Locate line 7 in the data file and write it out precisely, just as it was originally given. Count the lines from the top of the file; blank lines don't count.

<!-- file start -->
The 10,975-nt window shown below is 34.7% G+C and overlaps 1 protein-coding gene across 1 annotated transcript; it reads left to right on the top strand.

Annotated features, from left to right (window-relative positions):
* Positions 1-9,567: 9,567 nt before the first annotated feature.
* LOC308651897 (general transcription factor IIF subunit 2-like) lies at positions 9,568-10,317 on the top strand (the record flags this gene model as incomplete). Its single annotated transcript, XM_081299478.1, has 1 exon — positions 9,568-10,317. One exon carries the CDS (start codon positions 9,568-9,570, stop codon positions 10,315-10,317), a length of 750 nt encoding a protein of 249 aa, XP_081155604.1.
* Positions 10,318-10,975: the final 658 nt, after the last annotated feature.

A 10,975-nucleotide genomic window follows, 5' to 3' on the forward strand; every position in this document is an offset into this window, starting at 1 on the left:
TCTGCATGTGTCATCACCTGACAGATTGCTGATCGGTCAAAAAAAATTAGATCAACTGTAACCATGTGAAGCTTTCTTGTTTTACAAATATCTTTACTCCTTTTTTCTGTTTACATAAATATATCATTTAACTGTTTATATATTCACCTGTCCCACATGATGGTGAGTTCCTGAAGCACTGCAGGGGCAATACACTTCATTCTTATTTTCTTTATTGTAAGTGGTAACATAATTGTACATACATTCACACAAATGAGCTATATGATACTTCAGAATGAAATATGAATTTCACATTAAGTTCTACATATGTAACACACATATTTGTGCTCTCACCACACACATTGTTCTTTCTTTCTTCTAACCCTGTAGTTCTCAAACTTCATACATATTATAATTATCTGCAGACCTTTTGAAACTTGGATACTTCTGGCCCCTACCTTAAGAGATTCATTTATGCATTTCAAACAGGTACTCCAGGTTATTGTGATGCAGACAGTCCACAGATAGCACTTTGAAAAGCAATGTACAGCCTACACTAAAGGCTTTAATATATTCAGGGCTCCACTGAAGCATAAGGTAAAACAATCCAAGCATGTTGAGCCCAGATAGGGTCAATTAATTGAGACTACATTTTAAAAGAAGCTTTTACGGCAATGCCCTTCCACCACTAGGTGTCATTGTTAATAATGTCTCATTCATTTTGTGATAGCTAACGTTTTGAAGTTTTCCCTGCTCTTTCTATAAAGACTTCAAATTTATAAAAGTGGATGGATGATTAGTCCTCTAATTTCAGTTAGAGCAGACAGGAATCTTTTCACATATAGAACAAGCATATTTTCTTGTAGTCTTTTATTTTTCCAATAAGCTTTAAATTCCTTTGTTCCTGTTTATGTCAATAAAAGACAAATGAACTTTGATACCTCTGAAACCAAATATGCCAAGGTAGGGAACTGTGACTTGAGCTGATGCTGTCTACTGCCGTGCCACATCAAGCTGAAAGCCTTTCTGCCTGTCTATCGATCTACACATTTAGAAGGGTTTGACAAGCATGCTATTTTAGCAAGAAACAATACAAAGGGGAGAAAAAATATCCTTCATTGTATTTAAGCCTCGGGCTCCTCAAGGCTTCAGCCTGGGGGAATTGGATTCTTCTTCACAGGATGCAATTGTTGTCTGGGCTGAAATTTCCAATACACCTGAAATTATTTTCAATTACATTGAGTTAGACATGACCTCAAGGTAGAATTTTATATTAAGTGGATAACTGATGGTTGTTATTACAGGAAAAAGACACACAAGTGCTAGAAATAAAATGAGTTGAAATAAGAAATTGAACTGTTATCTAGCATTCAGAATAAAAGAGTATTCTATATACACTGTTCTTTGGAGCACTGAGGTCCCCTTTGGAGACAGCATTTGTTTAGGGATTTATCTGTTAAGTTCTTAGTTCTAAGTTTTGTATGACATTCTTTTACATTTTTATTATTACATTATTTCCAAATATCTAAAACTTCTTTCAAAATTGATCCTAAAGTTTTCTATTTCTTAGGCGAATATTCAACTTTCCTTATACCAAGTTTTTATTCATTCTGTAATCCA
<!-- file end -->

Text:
TCTGCATGTGTCATCACCTGACAGATTGCTGATCGGTCAAAAAAAATTAGATCAACTGTAACCATGTGAAGCTTTCTTGTTTTACAAATATCTTTACTCCTTTTTTCTGTTTACATAAATATATCATTTAACTGTTTATATATTCACCTGTCCCACATGATGGTGAGTTCCTGAAGCACTGCAGGGGCAATACACTTCATTCTTATTTTCTTTATTGTAAGTGGTAACATAATTGTACATACATTCACACAAATGAGCTATATGATACTTCAGAATGAAATATGAATTTCACATTAAGTTCTACATATGTAACACACATATTTGTGCTCTCACCACACACATTGTTCTTTCTTTCTTCTAACCCTGTAGTTCTCAAACTTCATACATATTATAATTATCTGCAGACCTTTTGAAACTTGGATACTTCTGGCCCCTACCTTAAGAGATTCATTTATGCATTTCAAACAGGTACTCCAGGTTATTGTGATGCAGACAGTCCACAGATAGCACTTTGAAAAGCAATGTACAGCCTACACTAAAGGCTTTAATATATTCAGGGCTCCACTGAAGCATAAGGTAAAACAATCCAAGCATGTTGAGCCCAGATAGGGTCAATTAATTGAGACTACATTTTAAAAGAAGCTTTTACGGCAATGCCCTTCCACCACTAGGTGTCATTGTTAATAATGTCTCATTCATTTTGTGATAGCTAACGTTTTGAAGTTTTCCCTGCTCTTTCTATAAAGACTTCAAATTTATAAAAGTGGATGGATGATTAGTCCTCTAATTTCAGTTAGAGCAGACAGGAATCTTTTCACATATAGAACAAGCATATTTTCTTGTAGTCTTTTATTTTTCCAATAAGCTTTAAATTCCTTTGTTCCTGTTTATGTCAATAAAAGACAAATGAACTTTGATACCTCTGAAACCAAATATGCCAAGGTAGGGAACTGTGACTTGAGCTGATGCTGTCTACTGCCGTGCCACATCAAGCTGAAAGCCTTTCTGCCTGTCTATCGATCTACACATTTAGAAGGGTTTGACAAGCATGCTATTTTAGCAAGAAACAATACAAAGGGGAGAAAAAATATCCTTCATTGTATTTAAGCCTCGGGCTCCTCAAGGCTTCAGCCTGGGGGAATTGGATTCTTCTTCACAGGATGCAATTGTTGTCTGGGCTGAAATTTCCAATACACCTGAAATTATTTTCAATTACATTGAGTTAGACATGACCTCAAGGTAGAATTTTATATTAAGTGGATAACTGATGGTTGTTATTACAGGAAAAAGACACACAAGTGCTAGAAATAAAATGAGTTGAAATAAGAAATTGAACTGTTATCTAGCATTCAGAATAAAAGAGTATTCTATATACACTGTTCTTTGGAGCACTGAGGTCCCCTTTGGAGACAGCATTTGTTTAGGGATTTATCTGTTAAGTTCTTAGTTCTAAGTTTTGTATGACATTCTTTTACATTTTTATTATTACATTATTTCCAAATATCTAAAACTTCTTTCAAAATTGATCCTAAAGTTTTCTATTTCTTAGGCGAATATTCAACTTTCCTTATACCAAGTTTTTATTCATTCTGTAATCCA